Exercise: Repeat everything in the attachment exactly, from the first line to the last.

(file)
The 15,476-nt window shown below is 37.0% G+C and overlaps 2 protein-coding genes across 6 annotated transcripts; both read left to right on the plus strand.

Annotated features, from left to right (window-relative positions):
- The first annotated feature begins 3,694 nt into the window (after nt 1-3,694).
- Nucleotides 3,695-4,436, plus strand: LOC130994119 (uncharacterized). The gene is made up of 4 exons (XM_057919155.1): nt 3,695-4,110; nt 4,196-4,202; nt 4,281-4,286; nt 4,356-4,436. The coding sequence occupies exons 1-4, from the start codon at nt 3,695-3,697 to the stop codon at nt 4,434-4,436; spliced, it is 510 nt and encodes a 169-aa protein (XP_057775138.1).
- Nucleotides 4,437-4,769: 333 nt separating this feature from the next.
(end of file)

The 15,476-nt window shown below is 37.0% G+C and overlaps 2 protein-coding genes across 6 annotated transcripts; both read left to right on the plus strand.

Annotated features, from left to right (window-relative positions):
- The first annotated feature begins 3,694 nt into the window (after nt 1-3,694).
- Nucleotides 3,695-4,436, plus strand: LOC130994119 (uncharacterized). The gene is made up of 4 exons (XM_057919155.1): nt 3,695-4,110; nt 4,196-4,202; nt 4,281-4,286; nt 4,356-4,436. The coding sequence occupies exons 1-4, from the start codon at nt 3,695-3,697 to the stop codon at nt 4,434-4,436; spliced, it is 510 nt and encodes a 169-aa protein (XP_057775138.1).
- Nucleotides 4,437-4,769: 333 nt separating this feature from the next.